As for the less structured Cloud gatherings (like CCIF), they’ll be welcome as long as they play the cheerleader role (“If this group forms a Cloud trade association, I can see us establishing an alliance with the DMTF to coordinate the messaging and driving adoption of the DMTF standards”) or are happy providing feedback into a black hole (“DMTF already has a process for providing feedback: http://www.dmtf.org/standards/feedback/ so no additional legal agreements need be made for community members to provide their input”). These are from Mark Carlson, the DMTF VP of Alliances, in a thread about the incubator announcement on the CCIF mailing list. BTW, Mark is a very fair-minded person and an ardent promoter of collaboration (disclosure: he once gave me a ride in a cool Volvo convertible to the Martha’s Vineyard airport so I could catch my puddle-jumper back to Boston, so I owe him). It’s not him personally, it’s the DMTF that is so tightfisted.

The use of the “incubator” process

This second part is for standards junkies and other process wonks who run their family dinners by Robert’s rules of order. Normal people should feel free to move on.

I am not at all surprised to see the incubator process being used here, but I am surprised to see it used in the absence of a submitted specification. I expected VMWare to submit a vCloud API document to this group. What’s a rubber stamp for if you don’t have a piece of paper to stamp with it?

I have my guess as to why this incubator was created without a submission, but that’s a topic for a future post (a good soap opera writer knows to pace the drama).

In any case, this leaves us in an interesting situation. The incubator process document (DSP 4008) itself says that “the purpose of this is to allow vendors aligned with a certain proposal to move forward and produce an interoperability specification without being blocked by those who would prefer a different proposal”. What’s the “proposal” that members of this incubator align with? That Cloud computing is important? Not something that too many people would dispute at this time.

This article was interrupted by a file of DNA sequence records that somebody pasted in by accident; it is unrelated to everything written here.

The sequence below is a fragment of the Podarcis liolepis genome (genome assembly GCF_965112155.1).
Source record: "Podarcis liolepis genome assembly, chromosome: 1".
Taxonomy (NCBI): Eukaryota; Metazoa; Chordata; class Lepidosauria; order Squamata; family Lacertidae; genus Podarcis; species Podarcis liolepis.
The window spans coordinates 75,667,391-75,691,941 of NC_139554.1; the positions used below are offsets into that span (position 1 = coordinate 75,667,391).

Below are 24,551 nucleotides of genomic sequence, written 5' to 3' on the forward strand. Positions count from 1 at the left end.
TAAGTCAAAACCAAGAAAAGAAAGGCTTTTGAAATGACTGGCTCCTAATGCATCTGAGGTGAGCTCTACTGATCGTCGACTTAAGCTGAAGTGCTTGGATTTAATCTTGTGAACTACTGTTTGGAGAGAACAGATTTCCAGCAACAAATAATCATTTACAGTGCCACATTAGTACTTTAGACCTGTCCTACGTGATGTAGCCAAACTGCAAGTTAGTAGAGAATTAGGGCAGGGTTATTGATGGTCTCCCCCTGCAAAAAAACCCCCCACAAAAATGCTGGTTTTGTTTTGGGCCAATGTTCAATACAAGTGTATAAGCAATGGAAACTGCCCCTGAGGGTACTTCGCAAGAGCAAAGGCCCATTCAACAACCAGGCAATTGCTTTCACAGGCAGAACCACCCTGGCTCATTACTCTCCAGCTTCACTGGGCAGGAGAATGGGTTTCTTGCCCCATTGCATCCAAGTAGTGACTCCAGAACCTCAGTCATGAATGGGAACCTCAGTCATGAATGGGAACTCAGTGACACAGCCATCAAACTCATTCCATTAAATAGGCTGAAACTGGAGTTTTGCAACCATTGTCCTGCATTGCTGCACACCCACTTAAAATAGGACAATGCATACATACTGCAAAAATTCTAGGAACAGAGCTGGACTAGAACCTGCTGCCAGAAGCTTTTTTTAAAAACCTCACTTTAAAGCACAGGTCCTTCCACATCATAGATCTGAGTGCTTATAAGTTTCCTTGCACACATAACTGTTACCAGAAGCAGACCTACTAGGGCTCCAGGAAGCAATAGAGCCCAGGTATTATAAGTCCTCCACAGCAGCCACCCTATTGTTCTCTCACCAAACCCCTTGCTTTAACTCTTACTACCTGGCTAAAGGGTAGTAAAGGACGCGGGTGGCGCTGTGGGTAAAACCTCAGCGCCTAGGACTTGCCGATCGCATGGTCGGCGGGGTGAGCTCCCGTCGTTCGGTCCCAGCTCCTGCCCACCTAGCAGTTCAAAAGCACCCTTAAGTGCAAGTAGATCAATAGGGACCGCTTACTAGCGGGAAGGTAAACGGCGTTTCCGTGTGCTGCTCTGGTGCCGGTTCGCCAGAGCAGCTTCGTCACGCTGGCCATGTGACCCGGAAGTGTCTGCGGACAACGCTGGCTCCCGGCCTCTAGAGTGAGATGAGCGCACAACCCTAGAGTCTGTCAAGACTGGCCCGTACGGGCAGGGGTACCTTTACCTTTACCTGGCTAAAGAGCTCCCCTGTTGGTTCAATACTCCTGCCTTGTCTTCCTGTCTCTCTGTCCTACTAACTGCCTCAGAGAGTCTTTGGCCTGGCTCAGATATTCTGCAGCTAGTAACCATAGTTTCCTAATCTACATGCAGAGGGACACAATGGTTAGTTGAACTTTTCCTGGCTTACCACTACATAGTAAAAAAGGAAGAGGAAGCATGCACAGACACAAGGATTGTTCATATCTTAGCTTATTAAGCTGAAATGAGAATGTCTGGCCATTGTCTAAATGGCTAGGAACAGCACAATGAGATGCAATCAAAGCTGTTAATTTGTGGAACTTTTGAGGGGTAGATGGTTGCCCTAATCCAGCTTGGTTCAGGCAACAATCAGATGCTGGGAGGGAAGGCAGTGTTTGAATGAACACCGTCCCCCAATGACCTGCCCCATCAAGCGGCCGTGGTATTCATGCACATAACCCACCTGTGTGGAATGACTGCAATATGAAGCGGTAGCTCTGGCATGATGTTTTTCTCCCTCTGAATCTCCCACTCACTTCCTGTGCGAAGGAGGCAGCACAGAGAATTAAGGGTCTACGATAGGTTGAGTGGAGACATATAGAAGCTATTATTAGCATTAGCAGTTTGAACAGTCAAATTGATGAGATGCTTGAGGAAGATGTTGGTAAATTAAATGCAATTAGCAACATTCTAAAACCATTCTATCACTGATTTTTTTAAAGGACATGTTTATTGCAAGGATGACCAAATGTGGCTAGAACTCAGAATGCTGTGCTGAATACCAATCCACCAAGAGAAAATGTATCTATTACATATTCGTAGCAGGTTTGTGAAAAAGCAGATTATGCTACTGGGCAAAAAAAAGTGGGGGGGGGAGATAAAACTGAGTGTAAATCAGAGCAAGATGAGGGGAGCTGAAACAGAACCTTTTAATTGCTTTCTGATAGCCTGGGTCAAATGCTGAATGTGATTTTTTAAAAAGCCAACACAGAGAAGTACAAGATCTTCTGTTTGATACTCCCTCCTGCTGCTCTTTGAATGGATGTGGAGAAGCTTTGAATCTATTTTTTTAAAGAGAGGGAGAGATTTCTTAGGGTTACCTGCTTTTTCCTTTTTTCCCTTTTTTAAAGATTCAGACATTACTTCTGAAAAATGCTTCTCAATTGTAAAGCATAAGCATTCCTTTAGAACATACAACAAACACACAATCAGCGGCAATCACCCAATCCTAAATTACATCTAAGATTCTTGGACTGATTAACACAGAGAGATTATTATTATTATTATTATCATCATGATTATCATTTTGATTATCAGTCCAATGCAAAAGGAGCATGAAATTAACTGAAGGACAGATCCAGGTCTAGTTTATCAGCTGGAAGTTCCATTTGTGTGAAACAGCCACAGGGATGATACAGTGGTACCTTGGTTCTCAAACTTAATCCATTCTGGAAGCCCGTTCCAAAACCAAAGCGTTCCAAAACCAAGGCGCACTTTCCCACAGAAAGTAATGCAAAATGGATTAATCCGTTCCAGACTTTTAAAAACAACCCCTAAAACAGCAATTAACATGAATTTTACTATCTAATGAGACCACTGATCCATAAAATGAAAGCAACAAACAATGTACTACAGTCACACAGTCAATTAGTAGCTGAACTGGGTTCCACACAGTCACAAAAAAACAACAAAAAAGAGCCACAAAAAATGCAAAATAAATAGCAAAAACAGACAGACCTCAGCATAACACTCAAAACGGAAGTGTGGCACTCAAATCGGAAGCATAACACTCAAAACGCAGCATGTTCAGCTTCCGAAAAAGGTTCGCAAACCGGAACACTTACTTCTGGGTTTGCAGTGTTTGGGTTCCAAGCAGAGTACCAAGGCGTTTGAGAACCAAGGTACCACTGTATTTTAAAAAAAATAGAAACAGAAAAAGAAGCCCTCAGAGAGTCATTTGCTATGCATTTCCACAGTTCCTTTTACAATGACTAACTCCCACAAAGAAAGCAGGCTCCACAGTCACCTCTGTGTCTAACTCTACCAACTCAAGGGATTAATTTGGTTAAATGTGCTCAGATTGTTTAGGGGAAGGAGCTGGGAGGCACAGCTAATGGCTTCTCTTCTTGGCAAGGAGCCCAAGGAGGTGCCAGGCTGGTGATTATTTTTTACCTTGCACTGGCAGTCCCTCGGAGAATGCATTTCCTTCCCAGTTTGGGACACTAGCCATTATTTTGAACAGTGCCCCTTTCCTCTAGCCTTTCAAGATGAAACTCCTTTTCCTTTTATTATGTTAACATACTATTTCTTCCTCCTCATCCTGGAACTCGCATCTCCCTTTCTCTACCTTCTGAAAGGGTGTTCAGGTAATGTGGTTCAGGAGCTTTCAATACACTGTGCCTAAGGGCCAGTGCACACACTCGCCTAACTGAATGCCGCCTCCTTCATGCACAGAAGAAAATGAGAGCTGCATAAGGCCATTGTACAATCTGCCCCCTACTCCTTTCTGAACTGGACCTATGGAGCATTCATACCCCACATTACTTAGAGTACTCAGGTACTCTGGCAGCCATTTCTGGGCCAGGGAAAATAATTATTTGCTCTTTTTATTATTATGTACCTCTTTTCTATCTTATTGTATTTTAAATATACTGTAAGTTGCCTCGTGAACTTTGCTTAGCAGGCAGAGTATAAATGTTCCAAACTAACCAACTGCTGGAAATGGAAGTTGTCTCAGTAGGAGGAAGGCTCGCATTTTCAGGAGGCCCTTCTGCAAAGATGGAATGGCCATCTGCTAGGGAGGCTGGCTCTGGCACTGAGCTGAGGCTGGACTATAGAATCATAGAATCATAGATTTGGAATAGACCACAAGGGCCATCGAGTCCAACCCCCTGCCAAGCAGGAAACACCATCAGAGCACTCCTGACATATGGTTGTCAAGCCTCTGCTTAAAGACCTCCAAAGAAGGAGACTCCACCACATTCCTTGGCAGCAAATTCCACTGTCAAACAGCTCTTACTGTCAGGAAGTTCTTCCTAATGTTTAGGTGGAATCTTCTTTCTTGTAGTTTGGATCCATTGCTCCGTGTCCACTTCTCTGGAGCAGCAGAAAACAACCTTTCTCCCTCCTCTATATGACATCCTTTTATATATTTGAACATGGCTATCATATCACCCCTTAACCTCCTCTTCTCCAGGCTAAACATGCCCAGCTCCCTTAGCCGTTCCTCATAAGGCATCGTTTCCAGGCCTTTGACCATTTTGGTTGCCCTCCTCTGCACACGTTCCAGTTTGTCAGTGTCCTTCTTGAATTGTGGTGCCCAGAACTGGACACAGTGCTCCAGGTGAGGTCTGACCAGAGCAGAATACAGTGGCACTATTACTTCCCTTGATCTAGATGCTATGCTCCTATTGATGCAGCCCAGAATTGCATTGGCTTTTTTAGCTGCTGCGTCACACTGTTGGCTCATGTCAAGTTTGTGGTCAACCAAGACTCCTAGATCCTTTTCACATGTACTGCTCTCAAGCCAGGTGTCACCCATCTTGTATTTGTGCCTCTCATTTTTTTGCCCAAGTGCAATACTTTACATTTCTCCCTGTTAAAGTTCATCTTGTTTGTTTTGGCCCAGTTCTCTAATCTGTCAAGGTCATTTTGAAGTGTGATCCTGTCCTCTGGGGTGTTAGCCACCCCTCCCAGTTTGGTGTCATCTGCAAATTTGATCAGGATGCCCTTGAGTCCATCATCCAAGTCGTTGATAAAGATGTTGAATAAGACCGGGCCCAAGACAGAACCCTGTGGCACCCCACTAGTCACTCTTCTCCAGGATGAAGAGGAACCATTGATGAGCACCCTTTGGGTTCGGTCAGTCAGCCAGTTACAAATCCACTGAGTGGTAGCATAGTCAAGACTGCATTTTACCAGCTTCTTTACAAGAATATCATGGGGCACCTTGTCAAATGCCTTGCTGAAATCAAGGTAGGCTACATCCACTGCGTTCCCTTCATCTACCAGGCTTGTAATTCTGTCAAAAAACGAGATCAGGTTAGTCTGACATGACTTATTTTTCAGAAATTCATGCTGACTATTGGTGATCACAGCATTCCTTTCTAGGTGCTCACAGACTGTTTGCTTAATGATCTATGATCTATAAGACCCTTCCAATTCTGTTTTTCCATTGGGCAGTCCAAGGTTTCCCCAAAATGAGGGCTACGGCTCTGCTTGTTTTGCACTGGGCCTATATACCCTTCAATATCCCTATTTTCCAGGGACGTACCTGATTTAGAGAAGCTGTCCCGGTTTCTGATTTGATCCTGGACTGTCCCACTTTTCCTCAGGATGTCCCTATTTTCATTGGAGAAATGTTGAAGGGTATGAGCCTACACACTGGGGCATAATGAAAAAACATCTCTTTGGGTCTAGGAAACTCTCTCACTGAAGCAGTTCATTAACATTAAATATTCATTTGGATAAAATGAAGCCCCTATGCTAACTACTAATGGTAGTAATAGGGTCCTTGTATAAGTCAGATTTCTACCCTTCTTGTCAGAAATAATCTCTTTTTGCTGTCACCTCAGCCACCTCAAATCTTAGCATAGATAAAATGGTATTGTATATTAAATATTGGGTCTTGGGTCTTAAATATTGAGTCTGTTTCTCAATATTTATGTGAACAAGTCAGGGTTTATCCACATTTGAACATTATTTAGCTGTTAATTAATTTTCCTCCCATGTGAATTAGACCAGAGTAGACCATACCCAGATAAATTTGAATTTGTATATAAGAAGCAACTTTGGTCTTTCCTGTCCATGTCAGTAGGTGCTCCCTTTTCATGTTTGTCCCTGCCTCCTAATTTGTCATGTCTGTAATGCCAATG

This has interesting repercussions from a process standpoint. The incubator process pushes you towards an informational specifications that is then sent to a new working group for quick ratification. But this Cloud incubator is currently chartered to produce proposed changes to OVF and other DMTF standard (rather than a new specification). Say it does that, what happens to the proposed changes then? Presumably they are sent to the working groups that own the original specifications, but what directives do these groups get from the board? Are they expected to roll over and alter their specifications as demanded by the Cloud incubator? Or do these changes come as comments like any other, for the groups to handle however it sees fit?

Take a concrete example. Oracle, BMC, CA and Fujitsu are very involved in the DMTF CMDBf working group but not (that I can see) in the incubator. If the Cloud incubator comes up with changes needed in CMDBf for Cloud usage, are these companies supposed to accept the changes even if they are disruptive to the original goals of the CMDBf specification? Same goes for WS-Management and even OVF. It’s one thing for an incubator to produce its own specification, it is another entirely to go and try to change someone else’s work. Presumably this wouldn’t stand (or would it?).

The lack of a submission to this incubator may end up creating a lot of argument about the interpretation of DSP 4008. For one thing, the DSP is not precise about when a submission to an incubator can take place. Since an incubator is meant to assemble people who agree with a given proposal, you’d expect that the proposal would be there at the start (so people can self-select and only join if they buy into it).

The more Cloud API standardization unfolds, the more it looks like the previous attempt.

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Published at DZone with permission of William Vambenepe. See the original article here.